Singapore Government's new International Partnership Fund

02 March 2017

Sandra Seah

In a bid to further develop Singapore as a smart financing ecosystem that is able to support further growth, the Singapore Government has announced a new International Partnership Fund (IPF) during Budget 2017. In this first ever equity investment scheme, the Government will commit up to S$600 million of government capital and, for the first time, be co-investors alongside Singapore-based enterprises. The objective of the fund is to help local firms scale up and internationalise by overseas expansion.

Under the IPF, Temasek Holdings' private equity unit Heliconia Capital Management will link up with Singapore-based enterprises as a consortium partner to co-invest in a target company. Heliconia may also tap on its networks to source for meaningful deals.

Although there is no specific sector focus for tapping on IPF, there is an important criteria: In order to qualify for IPF, partnering firms must have their headquarters in Singapore and generate annual revenue of S$800 million or less.

While further details beyond this have not been released, the Ministry of Finance has stated that the fund will be launched at the end of the year which bodes exciting times ahead for the local enterprises which are considering venturing further afield.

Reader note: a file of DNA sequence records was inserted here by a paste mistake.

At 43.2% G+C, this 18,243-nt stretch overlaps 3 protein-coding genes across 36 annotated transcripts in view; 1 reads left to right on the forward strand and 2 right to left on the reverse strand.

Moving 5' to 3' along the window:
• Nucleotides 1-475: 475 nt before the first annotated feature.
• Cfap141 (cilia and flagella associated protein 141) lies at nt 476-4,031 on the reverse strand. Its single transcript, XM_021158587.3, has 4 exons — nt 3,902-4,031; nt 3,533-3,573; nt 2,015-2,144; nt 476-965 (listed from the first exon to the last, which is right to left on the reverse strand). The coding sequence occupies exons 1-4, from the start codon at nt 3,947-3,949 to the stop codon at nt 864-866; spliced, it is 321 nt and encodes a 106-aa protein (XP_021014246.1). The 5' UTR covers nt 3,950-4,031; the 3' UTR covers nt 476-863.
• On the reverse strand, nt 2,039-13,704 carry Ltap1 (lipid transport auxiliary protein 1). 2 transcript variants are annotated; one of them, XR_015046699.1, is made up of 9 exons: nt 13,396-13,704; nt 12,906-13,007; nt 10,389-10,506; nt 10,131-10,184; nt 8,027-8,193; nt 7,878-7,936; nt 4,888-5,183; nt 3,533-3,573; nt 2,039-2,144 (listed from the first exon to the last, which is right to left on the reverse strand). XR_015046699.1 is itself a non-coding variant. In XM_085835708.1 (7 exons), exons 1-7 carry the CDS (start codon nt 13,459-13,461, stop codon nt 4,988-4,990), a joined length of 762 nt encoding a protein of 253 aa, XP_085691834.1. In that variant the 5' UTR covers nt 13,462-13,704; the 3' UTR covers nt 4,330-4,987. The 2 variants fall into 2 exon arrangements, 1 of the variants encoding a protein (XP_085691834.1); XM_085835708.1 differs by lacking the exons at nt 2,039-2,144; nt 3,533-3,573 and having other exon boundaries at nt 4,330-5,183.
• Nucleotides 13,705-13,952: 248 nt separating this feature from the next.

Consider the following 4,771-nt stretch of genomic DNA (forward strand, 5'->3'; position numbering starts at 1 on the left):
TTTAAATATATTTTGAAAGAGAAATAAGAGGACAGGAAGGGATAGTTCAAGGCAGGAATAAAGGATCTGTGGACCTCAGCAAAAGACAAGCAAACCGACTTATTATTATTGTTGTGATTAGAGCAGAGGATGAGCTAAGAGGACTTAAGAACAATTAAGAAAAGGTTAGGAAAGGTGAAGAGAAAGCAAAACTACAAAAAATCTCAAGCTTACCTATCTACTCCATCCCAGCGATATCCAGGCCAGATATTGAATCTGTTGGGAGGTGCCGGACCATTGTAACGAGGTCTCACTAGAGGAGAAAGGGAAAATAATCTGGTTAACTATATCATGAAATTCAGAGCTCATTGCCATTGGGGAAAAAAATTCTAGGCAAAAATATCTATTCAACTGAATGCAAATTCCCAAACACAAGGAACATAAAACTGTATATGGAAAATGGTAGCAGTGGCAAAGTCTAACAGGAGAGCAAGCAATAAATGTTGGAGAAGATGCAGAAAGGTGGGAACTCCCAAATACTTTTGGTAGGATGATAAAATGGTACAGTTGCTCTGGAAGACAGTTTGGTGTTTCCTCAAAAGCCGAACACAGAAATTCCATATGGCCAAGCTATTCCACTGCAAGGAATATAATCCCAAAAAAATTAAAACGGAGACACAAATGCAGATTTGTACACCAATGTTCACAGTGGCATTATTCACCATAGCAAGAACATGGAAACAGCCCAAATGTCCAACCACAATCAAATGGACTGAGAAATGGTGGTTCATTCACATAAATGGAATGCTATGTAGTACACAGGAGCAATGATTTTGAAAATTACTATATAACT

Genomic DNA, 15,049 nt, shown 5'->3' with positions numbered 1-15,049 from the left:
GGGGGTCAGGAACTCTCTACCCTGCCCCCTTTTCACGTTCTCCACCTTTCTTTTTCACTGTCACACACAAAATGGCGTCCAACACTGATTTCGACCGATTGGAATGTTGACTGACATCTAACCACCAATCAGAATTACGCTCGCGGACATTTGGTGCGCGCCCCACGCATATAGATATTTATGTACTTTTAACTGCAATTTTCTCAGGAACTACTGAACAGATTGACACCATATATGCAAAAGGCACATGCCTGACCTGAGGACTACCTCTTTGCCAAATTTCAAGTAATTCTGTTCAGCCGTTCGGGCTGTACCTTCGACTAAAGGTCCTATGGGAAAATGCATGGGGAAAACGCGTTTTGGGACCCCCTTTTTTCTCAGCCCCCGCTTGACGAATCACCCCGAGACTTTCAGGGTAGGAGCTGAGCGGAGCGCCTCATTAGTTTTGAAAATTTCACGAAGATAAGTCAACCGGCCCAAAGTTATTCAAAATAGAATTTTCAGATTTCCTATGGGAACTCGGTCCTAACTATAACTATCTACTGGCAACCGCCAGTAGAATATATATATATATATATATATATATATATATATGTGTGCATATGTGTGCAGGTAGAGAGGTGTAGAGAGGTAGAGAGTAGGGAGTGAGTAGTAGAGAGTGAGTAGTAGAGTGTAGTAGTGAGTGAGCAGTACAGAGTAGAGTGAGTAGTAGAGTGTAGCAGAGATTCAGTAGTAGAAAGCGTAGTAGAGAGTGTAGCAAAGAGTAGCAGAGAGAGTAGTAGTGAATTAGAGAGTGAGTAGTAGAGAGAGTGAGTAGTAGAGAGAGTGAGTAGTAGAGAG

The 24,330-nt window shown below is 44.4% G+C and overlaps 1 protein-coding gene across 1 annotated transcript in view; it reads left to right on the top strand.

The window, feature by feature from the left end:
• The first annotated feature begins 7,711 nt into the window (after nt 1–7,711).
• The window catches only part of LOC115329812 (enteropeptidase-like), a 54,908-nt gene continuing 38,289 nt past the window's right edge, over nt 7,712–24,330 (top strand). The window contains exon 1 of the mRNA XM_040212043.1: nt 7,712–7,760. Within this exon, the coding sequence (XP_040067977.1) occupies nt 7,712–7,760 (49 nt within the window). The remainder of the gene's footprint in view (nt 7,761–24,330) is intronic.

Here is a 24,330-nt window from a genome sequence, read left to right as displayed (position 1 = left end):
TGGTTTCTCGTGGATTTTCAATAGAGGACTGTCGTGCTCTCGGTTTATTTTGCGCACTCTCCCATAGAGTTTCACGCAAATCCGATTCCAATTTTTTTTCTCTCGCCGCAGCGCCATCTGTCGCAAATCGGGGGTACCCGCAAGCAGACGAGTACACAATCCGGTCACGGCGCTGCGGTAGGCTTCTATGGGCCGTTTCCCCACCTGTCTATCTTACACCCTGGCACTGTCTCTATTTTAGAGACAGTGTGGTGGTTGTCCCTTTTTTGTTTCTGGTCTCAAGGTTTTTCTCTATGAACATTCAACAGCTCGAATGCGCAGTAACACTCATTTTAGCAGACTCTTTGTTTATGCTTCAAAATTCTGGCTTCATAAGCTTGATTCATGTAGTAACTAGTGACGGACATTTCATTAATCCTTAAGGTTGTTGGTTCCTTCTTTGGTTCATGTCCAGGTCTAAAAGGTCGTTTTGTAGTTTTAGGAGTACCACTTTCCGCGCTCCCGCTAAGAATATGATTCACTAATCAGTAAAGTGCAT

Mixed reactions

The general consensus is that the IPF is a positive step to support Singapore-based firms in their growth. The funding, support and the knowhow provided by the Government will allow firms that possess the potential, but not the capital or knowledge, to expand into markets that they would not be able to enter on their own.

However, there has been also been a cautious response accompanying the IPF. For instance, one group of stakeholders that have expressed their reservations are Small-Medium Enterprises (SMEs). Their main concerns are that the high qualifying threshold of up to S$800 million in annual revenue is an indication that the IPF is targeted at larger companies and that, consequently, SMEs would miss out on the opportunity to internationalise.

At this juncture, it is perhaps prudent to adopt a wait-and-see attitude as more details of the IPF are announced in the coming months. As this is the first time that the Singapore Government is directly co-investing alongside local businesses, as opposed to investing with fund managers and financial investors, it is likely that new issues concerning risk allocation, control and management will arise. 

Authors

Seah-Sandra

Sandra Seah

Joint Managing Partner

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